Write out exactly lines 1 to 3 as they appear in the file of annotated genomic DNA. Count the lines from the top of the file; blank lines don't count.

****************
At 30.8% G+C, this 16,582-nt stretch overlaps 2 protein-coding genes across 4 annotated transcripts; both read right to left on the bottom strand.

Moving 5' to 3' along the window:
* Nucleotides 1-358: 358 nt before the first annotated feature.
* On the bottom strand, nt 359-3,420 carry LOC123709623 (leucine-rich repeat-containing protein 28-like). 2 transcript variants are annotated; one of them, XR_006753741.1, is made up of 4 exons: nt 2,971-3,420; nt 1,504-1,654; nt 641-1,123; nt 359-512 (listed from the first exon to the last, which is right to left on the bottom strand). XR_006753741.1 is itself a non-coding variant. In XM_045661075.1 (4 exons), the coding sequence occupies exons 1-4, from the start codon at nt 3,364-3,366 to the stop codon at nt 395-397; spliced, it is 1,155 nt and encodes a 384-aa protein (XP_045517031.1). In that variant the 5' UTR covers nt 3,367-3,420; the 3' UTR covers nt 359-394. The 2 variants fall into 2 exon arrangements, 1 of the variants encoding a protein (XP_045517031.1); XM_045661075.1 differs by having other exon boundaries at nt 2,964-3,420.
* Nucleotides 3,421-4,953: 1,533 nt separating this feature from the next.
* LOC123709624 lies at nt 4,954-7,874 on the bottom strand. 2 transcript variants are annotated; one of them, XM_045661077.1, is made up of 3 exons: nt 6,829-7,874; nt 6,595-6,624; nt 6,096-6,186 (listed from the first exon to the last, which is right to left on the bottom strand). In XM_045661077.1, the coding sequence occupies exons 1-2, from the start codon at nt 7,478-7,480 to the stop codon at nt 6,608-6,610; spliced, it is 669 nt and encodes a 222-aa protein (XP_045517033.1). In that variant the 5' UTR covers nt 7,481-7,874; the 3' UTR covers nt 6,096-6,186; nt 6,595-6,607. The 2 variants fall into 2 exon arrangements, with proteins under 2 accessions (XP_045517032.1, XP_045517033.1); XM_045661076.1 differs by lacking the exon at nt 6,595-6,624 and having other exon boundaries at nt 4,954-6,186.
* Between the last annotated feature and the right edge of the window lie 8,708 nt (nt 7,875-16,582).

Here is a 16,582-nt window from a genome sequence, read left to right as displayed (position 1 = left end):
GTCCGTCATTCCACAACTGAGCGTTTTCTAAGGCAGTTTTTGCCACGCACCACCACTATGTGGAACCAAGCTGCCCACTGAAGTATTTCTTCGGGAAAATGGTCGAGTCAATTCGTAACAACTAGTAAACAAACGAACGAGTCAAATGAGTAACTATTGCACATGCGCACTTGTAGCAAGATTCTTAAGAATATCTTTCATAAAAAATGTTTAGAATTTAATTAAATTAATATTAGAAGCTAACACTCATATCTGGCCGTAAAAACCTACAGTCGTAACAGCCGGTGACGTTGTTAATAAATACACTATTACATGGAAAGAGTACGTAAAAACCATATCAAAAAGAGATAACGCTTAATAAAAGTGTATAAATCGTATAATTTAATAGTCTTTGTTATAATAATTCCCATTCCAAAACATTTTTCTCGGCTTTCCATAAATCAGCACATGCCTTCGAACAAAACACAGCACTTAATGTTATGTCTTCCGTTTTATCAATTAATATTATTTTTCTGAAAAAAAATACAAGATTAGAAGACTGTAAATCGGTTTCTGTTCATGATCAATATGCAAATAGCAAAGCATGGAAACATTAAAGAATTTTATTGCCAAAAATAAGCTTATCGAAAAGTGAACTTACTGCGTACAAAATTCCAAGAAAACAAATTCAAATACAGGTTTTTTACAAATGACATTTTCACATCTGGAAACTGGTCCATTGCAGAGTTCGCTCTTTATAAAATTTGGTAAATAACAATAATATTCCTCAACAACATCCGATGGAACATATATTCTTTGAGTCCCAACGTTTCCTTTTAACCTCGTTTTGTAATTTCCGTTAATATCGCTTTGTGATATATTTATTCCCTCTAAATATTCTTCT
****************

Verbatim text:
At 30.8% G+C, this 16,582-nt stretch overlaps 2 protein-coding genes across 4 annotated transcripts; both read right to left on the bottom strand.

Moving 5' to 3' along the window:
* Nucleotides 1-358: 358 nt before the first annotated feature.